Benaroya Hall, the home of the Seattle Symphony, recently hosted the largest gathering to date of Seattle’s MIT community. The event offered more than 450 attendees a closer look at MIT today and the MIT Campaign for a Better World, an historic endeavor to advance the Institute’s mission and serve urgent global needs in the 21st century.
A common theme among the evening’s speakers was creative combinations by MIT innovators, spanning fields from biotech to baseball. Following a piano performance by jazz musician and MIT neuroscientist Stephen Allsop PhD ’16, Monica Alcabin SM ’83, welcomed MIT President L. Rafael Reif and other guests to Seattle. Alcabin is an associate technical fellow at the Boeing Company and traces her career in aeronautics to the night she watched the 1969 moon landing on television, as a young child. Riveted by the MIT professor interviewed that evening, Alcabin decided that she, too, wanted to go to MIT.
Personal interests have also had a shaping effect on the professional accomplishments of Andrew W. Lo, the Charles E. and Susan T. Harris Professor at MIT Sloan School of Management and director of the MIT Laboratory for Financial Engineering. A former Guggenheim Fellow and widely recognized finance scholar, Lo’s research in the financing structures of the drug development process began during his search for experimental cancer therapies for his mother.
This experience inspired Lo to explore new ways to help transform finance from a constraining factor in creating better treatments to an instrument of innovation. Lo has authored numerous books including “Adaptive Markets: Financial Evolution at the Speed of Thought” and co-teaches The Science and Business of Biotech, the first course cross-listed by Sloan and the schools of engineering and science.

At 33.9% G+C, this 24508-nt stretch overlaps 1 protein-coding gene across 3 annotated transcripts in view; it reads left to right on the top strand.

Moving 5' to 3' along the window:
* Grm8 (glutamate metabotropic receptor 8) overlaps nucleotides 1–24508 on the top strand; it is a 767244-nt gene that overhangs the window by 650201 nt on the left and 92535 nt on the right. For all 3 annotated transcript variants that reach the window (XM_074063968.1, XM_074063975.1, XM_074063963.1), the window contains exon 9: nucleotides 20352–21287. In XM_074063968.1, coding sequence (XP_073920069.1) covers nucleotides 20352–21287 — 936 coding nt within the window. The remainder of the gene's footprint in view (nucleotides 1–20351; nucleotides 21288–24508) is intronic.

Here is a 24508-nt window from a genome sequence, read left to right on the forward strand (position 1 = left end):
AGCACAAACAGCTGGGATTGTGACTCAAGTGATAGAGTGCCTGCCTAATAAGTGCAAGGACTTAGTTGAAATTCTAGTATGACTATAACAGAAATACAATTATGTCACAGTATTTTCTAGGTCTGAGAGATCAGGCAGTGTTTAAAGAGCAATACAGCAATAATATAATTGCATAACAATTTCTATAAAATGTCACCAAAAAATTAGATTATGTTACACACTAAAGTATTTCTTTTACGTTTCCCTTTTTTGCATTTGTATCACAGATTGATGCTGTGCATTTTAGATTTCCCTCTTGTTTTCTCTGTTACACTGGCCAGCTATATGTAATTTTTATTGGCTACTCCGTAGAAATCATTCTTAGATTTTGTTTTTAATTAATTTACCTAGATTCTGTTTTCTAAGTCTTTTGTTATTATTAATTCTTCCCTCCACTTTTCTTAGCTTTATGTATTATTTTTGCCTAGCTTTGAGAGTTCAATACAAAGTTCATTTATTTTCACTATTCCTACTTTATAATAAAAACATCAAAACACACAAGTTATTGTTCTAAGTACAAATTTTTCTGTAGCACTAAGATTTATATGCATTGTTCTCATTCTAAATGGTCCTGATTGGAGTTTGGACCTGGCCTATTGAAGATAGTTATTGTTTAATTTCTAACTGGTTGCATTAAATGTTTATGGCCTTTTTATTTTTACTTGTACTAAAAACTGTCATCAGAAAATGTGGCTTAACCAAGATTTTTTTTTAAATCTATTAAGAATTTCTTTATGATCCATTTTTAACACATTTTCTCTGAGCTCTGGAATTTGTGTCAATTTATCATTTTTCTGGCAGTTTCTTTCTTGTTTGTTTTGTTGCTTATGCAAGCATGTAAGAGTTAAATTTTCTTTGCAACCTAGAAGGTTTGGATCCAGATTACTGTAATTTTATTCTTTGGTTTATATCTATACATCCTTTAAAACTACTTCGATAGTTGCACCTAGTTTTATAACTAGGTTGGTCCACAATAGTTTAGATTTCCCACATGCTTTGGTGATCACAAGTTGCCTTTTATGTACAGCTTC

Health is at the center of Dava Newman’s professional mission, but in Newman’s case, the patient is “Spaceship Earth,” and the time to identify causes and cures is short. Newman is the Apollo Professor of Aeronautics and previously served as NASA deputy administrator. By studying earth and other planets from space, Newman and her colleagues hope to understand the factors that threaten earth’s fragile atmosphere. “It will take all the collaboration and courageous leadership we can muster from universities like MIT, and their partners in industry and government, to heal our world and protect the future of humanity,” Newman said.
Brian Hesslink’s story includes one of the most unusual — and fortuitous — combinations of interests in recent MIT history. Proudly proclaimed the “winningest pitcher in MIT history” by MIT News, Hesslink combined his passion for baseball with his growing skills in programming and analytics to create (along with MIT postdoc Will Cousins) an algorithm that accurately predicted the run total from past major league seasons. He describes his life at MIT as a series of “micro-discoveries,” one inspiration leading to another. To date, Hesslink has applied his analytical prowess as an intern and staff member of three major league baseball teams: the Houston Astros, the Tampa Bay Rays, and now the Seattle Mariners.
As the Feb. 20 program drew to a close, President Reif expressed his pride in the remarkable achievements of the evening’s speakers, and invited attendees to join the MIT Campaign for a Better World, in support of challenging and essential work across many fields. “Through clear-eyed, hands-on problem solving, we will deliver new knowledge,” Reif said, along with “new tools, new industries, new seekers, and new solutions” to put that knowledge to work for a better world. The Campaign is a chance for everyone in the MIT community to carry this exciting mission forward.
For more information on MIT Better World events, visit betterworld.mit.edu/events.